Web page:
Normally I spend this space talking about bankruptcy law or policy, or talking to our clients about their charge cards or keeping their house, car, or motorcycle. Make no mistake, I love helping people with these and other problems. We all do at Steidl & Steinberg.
But then I read something recently in the Erie Times News and I just got sad. General Electric Transportation is ending locomotive production in Erie, and that is indeed sad news. The loss is 575 solid jobs. These jobs will not be easily replaced as Erie continues to receive blow after blow to its manufacturing base.
GE Moves Jobs Elsewhere
I know this is something that is happening all over the country and has been happening since the early 1980s. I know that there are still a good amount of jobs left at the plant, and I know all of the arguments GE has for moving the jobs elsewhere.
This is just another punch in the gut for the workers, and their predecessors, who have built some of the finest products anywhere on this planet. And this is another punch in the gut for those families who depend on the paychecks these qualified workers have earned.
Some responsibility must be accepted by GE. The company is not eliminating these jobs but is apparently moving them to Fort Worth, TX by the end of 2018. Ironically, earlier this year, GE announced it was cutting 250 positions at its Fort Worth plant, where workers aren’t unionized.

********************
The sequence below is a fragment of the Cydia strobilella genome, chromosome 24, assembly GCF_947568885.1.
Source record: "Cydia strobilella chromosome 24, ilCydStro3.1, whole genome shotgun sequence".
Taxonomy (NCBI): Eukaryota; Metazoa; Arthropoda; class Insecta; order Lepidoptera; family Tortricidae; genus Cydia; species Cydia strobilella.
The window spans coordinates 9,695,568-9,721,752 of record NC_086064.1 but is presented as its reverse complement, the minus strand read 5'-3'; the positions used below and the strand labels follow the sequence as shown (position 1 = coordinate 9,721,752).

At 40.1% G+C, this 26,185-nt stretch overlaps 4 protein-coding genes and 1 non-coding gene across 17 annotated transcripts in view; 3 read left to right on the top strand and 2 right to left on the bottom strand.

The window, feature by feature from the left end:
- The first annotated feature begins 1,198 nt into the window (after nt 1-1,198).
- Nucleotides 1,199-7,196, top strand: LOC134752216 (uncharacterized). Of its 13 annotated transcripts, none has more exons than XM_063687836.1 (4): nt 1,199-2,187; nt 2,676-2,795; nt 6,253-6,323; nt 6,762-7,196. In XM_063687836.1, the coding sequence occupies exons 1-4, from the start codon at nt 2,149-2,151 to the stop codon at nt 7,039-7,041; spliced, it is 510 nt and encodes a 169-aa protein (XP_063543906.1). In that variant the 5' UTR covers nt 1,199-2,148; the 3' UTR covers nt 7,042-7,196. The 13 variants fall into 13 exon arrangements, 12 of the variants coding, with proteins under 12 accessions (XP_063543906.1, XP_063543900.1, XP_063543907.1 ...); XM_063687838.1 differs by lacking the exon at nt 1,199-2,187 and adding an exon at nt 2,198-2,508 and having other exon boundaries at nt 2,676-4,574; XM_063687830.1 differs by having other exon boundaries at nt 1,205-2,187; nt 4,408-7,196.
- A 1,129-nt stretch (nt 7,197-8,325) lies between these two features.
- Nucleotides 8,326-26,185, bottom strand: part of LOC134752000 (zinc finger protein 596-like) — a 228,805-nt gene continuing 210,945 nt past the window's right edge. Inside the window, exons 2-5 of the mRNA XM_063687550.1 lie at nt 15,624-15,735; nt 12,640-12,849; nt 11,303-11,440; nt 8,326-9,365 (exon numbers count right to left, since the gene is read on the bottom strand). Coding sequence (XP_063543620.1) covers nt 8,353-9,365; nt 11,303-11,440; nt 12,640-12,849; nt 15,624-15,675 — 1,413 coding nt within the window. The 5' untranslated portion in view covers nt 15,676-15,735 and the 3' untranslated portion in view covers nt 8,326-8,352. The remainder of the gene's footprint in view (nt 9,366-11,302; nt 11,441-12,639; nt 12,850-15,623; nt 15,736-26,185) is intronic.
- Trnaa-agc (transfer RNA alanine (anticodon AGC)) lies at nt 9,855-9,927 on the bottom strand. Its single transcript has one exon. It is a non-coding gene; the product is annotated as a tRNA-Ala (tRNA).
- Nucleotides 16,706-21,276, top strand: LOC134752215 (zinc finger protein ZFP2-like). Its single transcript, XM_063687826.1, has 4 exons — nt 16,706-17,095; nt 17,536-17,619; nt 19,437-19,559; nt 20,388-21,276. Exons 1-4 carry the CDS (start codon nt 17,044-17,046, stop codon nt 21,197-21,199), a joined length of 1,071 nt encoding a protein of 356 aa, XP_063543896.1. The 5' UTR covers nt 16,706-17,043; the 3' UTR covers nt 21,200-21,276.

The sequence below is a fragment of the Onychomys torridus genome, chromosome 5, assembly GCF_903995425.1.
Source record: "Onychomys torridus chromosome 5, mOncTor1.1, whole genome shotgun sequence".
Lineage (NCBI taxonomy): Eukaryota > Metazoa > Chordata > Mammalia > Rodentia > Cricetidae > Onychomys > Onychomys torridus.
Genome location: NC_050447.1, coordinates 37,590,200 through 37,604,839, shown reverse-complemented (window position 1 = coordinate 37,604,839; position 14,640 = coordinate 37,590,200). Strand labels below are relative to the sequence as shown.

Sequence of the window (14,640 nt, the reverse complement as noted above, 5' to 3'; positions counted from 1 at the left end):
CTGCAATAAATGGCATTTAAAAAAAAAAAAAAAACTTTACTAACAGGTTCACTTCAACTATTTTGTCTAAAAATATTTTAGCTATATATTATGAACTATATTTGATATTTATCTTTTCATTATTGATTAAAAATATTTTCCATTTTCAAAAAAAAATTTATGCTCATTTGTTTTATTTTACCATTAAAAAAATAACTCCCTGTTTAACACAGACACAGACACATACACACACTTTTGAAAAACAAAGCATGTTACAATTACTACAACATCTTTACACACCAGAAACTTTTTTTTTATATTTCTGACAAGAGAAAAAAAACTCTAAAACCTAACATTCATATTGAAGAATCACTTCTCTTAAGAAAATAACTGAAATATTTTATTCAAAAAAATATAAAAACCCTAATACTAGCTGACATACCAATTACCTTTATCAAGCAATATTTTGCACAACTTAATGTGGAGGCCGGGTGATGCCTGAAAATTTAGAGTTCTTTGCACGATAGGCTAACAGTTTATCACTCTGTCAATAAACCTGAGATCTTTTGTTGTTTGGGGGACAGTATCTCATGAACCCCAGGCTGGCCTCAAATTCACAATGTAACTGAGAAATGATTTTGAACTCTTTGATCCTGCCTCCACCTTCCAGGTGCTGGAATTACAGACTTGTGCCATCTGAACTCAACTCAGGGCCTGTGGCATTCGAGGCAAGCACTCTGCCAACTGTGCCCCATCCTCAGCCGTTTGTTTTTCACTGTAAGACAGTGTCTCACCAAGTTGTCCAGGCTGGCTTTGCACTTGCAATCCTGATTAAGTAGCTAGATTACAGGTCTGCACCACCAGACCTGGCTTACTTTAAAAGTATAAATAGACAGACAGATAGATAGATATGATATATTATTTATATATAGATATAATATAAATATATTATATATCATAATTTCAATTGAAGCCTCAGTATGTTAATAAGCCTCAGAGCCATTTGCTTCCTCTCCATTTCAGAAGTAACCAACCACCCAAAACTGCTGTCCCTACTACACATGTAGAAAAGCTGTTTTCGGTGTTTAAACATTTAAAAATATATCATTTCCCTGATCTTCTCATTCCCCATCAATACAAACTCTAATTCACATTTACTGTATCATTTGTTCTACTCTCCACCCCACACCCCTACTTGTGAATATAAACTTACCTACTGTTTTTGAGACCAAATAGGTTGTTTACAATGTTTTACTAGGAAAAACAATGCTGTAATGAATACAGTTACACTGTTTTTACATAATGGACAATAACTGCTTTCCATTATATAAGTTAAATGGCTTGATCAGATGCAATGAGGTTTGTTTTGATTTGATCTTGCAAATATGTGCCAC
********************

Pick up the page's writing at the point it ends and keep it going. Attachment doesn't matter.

“This move is necessary to drive efficiency, better compete in the increasingly competitive global rail market, and preserve U.S. jobs,” GE said in a statement.
The Erie plant currently employs more than 2,500 workers, and locomotive prototypes will still be produced at the site, which is GE Transportation’s largest plant.
GE Transportation executive Richard Simpson told GoErie.com the company has to put work at its most competitive location, which doesn’t include Erie.
“While we have made progress in Erie, it still isn’t as competitive,” Simpson said.
Erie Families Depend on These Jobs
Doesn’t GE have a conscience? Doesn't GE know how Erie families depend on these jobs? Is the bottom line so absolute that they always have to go for the cheapest materials, cheapest work product, cheapest employees? These are good people, and their family economics will most likely be destroyed.
So sad. So devoid of conscience. So unnecessary.